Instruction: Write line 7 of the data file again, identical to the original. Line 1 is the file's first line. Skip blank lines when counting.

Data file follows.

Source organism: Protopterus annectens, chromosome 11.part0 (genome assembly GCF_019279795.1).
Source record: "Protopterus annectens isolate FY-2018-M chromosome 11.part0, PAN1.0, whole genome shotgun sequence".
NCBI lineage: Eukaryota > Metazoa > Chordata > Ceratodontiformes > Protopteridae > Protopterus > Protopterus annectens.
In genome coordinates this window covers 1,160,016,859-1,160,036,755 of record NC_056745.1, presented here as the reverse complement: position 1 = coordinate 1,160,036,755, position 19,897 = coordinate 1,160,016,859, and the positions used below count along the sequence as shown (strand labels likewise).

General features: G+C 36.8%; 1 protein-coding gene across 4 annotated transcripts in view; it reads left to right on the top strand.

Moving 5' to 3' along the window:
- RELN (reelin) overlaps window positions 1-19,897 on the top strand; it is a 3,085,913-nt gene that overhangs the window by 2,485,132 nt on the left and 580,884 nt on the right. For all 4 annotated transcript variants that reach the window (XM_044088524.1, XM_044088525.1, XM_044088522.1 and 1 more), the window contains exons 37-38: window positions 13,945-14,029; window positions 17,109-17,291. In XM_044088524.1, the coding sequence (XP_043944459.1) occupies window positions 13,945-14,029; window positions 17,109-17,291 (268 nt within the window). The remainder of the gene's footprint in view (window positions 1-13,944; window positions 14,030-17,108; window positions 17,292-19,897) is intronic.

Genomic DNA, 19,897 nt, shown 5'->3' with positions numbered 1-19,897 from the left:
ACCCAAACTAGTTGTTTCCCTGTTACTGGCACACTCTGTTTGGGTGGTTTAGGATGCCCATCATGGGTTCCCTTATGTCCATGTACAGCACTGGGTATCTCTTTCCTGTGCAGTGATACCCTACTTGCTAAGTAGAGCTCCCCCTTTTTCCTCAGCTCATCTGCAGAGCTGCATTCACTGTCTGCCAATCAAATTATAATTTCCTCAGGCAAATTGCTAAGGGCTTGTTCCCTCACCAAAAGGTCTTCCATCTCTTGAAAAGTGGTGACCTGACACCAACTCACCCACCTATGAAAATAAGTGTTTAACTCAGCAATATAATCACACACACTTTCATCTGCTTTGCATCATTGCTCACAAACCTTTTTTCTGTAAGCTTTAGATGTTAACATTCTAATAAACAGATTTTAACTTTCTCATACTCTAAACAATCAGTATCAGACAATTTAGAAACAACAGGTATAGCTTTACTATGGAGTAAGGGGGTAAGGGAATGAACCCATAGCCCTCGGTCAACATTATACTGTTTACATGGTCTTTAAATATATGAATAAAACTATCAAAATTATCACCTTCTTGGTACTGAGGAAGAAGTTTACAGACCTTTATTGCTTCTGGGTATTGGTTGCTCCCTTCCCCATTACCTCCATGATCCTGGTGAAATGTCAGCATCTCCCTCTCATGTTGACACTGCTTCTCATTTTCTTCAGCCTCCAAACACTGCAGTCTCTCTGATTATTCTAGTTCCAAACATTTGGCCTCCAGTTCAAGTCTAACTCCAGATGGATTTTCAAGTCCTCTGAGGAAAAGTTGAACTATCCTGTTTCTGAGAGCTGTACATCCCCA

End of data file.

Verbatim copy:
- RELN (reelin) overlaps window positions 1-19,897 on the top strand; it is a 3,085,913-nt gene that overhangs the window by 2,485,132 nt on the left and 580,884 nt on the right. For all 4 annotated transcript variants that reach the window (XM_044088524.1, XM_044088525.1, XM_044088522.1 and 1 more), the window contains exons 37-38: window positions 13,945-14,029; window positions 17,109-17,291. In XM_044088524.1, the coding sequence (XP_043944459.1) occupies window positions 13,945-14,029; window positions 17,109-17,291 (268 nt within the window). The remainder of the gene's footprint in view (window positions 1-13,944; window positions 14,030-17,108; window positions 17,292-19,897) is intronic.